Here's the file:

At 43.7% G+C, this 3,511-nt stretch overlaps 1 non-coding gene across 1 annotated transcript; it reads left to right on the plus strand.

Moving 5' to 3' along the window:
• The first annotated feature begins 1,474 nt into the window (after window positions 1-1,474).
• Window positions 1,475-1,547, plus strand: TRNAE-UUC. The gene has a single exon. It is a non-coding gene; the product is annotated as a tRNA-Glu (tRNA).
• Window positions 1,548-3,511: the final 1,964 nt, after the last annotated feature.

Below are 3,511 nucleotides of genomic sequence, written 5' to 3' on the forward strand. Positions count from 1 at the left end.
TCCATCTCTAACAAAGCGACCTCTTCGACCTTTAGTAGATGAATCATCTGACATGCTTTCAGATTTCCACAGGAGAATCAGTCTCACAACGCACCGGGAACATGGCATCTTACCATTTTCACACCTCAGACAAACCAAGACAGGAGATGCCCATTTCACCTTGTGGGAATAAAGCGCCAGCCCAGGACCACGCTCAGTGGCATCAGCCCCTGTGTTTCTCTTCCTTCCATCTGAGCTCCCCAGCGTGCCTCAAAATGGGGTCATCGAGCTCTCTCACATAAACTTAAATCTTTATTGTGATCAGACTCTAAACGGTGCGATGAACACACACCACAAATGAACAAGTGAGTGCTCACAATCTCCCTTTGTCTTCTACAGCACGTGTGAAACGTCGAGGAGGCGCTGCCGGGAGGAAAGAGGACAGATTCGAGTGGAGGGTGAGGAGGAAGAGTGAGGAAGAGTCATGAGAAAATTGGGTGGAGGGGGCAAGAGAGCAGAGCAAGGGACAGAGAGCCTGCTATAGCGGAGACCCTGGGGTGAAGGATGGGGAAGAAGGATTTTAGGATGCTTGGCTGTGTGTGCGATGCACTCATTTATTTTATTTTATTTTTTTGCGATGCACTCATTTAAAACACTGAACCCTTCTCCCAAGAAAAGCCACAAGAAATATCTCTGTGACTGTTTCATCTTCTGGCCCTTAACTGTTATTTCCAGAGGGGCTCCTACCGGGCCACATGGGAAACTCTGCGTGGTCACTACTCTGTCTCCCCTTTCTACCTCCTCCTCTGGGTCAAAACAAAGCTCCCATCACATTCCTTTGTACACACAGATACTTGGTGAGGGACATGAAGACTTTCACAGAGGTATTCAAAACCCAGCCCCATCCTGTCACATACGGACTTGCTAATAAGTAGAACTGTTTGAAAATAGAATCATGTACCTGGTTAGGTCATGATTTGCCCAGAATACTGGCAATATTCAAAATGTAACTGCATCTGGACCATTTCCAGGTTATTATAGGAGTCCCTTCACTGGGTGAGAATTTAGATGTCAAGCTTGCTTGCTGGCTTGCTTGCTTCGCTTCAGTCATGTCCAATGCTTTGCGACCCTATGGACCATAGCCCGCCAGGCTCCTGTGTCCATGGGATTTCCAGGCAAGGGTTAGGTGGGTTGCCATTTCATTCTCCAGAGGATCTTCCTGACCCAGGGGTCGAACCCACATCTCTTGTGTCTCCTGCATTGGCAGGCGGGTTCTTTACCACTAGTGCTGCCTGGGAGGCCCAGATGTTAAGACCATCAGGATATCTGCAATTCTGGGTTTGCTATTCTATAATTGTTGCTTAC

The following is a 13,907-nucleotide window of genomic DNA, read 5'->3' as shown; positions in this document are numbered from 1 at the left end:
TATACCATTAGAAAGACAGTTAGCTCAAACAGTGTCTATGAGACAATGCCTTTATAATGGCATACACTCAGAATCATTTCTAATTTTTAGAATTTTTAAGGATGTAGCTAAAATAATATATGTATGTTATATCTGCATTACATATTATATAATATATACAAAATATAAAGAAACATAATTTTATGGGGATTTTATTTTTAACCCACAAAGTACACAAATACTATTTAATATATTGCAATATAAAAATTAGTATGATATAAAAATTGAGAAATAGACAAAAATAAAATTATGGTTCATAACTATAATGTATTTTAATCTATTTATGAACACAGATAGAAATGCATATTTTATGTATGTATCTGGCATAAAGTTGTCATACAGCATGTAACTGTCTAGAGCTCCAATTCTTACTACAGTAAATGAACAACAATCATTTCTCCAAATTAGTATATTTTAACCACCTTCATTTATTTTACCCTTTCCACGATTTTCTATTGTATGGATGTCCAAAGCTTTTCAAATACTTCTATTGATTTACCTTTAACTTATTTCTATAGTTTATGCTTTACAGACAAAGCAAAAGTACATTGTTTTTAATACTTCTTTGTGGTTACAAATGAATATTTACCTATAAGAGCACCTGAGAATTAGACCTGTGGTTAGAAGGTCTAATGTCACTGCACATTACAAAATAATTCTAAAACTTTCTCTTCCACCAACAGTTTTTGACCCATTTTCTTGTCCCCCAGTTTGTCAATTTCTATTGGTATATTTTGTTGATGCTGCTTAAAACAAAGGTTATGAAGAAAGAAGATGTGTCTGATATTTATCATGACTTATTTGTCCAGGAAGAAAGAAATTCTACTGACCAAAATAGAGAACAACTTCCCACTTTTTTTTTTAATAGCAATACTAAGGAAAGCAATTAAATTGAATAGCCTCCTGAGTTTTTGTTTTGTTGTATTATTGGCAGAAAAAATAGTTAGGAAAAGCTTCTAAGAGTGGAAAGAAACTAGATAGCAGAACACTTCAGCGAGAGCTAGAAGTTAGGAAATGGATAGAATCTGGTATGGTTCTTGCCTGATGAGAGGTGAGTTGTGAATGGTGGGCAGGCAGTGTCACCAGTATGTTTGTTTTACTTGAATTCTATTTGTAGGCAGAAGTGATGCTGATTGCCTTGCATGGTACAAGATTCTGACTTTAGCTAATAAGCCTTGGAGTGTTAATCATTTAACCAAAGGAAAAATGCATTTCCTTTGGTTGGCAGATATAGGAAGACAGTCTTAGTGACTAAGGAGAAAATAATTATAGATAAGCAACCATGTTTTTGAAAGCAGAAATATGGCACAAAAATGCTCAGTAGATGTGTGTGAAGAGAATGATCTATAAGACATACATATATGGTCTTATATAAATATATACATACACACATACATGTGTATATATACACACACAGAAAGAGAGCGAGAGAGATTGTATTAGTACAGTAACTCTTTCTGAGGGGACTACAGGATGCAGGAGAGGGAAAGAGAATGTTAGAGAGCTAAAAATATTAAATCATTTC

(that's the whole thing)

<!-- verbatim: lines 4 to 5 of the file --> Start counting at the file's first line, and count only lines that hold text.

• Window positions 1,475-1,547, plus strand: TRNAE-UUC. The gene has a single exon. It is a non-coding gene; the product is annotated as a tRNA-Glu (tRNA).
• Window positions 1,548-3,511: the final 1,964 nt, after the last annotated feature.